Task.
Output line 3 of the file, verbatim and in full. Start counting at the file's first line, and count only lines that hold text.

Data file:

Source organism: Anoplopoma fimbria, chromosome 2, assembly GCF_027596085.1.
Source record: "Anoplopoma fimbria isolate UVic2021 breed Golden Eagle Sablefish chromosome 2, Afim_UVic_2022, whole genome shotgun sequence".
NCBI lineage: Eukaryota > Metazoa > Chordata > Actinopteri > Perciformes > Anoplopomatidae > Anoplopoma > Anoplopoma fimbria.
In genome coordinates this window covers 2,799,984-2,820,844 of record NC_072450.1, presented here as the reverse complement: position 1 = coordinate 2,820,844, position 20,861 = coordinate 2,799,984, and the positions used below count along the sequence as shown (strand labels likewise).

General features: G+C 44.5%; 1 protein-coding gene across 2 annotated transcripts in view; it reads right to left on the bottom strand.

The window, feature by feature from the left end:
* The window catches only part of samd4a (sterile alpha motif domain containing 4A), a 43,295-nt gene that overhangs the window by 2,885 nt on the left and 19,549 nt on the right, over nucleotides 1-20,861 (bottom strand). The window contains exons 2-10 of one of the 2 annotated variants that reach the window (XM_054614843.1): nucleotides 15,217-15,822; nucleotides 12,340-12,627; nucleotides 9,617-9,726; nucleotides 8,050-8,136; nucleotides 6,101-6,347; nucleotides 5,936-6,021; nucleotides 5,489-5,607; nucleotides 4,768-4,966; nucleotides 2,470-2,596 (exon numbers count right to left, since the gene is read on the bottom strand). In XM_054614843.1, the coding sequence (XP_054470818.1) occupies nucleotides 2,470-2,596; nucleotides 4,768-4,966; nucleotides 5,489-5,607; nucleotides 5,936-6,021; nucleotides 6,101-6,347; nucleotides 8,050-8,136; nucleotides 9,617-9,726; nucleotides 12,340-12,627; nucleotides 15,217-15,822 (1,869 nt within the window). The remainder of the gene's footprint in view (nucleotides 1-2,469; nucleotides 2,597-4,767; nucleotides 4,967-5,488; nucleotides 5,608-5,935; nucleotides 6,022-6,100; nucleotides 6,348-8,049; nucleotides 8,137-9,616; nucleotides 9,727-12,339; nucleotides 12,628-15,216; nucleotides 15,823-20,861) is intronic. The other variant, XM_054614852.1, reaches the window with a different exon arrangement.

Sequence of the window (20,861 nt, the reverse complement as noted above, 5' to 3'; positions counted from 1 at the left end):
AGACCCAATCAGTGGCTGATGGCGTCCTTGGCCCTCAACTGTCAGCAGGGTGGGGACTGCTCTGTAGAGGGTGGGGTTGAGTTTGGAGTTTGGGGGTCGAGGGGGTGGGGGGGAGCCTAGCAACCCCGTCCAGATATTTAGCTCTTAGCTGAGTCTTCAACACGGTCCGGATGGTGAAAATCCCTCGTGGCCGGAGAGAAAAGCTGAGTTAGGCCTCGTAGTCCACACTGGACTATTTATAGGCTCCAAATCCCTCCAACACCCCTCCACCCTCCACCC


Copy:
NCBI lineage: Eukaryota > Metazoa > Chordata > Actinopteri > Perciformes > Anoplopomatidae > Anoplopoma > Anoplopoma fimbria.